1 caveat to my post is that I haven't worked with a receiver that is less than 5 years old, so maybe they have found a way and I might be off base.

    It varies by receiver; many receivers include analog-to-digital (up)conversion but it appears that yours does not.

    In general, Linux notebook graphics, particularly with Optimus, are a train wreck. What exactly have you tried so far? I would try initiating a manual monitor discovery from the nVidia control panel to see if it detects you attached Denon/TV and then manually configure it if it does.

    midga
  • HeroHero formerly known as XGPHero Icrontian

    maybe a better cable... http://www.audioquest.com/hdmi/diamond ;)

  • MyrmidonMyrmidon Baron von Puttenham California Icrontian
    edited Feb 2015

    @Sonorous said:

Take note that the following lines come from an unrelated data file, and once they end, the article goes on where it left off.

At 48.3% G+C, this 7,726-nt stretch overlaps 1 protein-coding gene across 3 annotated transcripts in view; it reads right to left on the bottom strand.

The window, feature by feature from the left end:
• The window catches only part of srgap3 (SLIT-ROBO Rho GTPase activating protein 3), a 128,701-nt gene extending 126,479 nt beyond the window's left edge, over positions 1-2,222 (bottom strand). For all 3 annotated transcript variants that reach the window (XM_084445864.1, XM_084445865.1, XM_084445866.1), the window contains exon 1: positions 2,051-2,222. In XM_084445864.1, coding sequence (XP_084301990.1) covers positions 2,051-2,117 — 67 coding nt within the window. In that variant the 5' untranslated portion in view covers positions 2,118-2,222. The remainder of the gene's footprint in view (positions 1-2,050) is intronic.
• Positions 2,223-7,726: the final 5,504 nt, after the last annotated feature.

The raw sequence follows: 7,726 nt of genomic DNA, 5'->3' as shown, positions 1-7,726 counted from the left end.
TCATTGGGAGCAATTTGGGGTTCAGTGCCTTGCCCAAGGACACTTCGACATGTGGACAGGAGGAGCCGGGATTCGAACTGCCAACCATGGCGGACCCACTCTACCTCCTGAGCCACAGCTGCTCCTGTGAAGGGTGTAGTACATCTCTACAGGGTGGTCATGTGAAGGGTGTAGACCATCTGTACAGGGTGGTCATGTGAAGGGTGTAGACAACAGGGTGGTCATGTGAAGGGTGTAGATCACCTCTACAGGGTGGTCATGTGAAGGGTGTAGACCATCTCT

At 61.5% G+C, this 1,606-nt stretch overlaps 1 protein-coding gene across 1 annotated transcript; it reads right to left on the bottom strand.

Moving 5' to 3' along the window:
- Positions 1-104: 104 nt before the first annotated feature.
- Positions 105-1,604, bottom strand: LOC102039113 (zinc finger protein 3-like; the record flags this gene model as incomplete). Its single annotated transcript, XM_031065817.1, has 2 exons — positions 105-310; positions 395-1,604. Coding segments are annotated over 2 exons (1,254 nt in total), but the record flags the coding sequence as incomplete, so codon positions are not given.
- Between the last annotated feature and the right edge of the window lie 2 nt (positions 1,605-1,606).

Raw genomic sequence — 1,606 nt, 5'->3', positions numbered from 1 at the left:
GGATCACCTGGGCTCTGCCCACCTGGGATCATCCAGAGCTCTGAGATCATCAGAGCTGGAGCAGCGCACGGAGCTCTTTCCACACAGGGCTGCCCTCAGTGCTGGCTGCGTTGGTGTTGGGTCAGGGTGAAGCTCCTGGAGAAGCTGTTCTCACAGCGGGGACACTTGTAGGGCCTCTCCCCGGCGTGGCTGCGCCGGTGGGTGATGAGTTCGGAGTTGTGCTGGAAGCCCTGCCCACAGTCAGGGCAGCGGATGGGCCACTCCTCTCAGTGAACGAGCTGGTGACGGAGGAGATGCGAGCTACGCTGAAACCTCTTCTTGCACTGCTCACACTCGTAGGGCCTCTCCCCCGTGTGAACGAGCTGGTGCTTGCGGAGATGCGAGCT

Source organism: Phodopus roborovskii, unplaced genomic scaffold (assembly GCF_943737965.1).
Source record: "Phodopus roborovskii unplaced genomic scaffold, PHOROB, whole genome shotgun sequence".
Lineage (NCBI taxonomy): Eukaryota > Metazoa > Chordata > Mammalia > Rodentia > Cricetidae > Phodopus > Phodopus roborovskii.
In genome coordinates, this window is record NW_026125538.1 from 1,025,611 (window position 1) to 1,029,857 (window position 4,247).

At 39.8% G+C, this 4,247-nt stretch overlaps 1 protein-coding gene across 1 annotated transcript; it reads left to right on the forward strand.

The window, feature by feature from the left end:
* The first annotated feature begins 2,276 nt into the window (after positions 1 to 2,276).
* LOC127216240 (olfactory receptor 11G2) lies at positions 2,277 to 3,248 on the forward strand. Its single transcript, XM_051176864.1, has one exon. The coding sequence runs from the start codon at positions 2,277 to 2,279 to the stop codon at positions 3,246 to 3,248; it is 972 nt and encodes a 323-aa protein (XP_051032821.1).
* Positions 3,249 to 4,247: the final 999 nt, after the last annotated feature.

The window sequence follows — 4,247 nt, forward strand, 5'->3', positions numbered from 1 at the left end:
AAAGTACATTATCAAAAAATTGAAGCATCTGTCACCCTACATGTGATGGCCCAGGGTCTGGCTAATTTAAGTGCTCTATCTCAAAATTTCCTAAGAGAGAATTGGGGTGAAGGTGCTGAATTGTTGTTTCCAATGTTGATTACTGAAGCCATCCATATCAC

I'm guessing by your signal flow that your TV does not have HDMI on it? Some mid to lower end receivers lack the ability to convert an HD signal and down convert it to your composite video out on the receiver. That's my best guess as to what is happening. What model TV are you using?

    You got it. It's an ancient flatscreen CRT that's too damn heavy to move. It's literally marketed as "Panasonic Color TV," and the product number is CT-32SX31E

    A simple solution if your TV doesn't have HDMI is to get a HDMI to composite converter like this

    Do these work fairly well? I've played with one or two HDMI - DVI adapters at a previous job and they were AWFUL.

    I browsed the manual of your Denon and didn't see anything in there that would say what you're doing should not work. Maybe try setting the laptop resolution to 640x480 and see what happens. You may have to set the receiver to output a lower resolution as well. Sometimes mixing HD, ED and NTSC signals can give you really whacky results, or worse, none at all.

    Resolution's the first thing I went to, I've run into issues like this before. So yeah, tried many different res's. Unfortunately, I know legitimately nothing about different signals - what my PC is putting out, what the TV expects, what is encoded in each... nothing. It's my upcoming reading material, I guess.

    @drasnor said: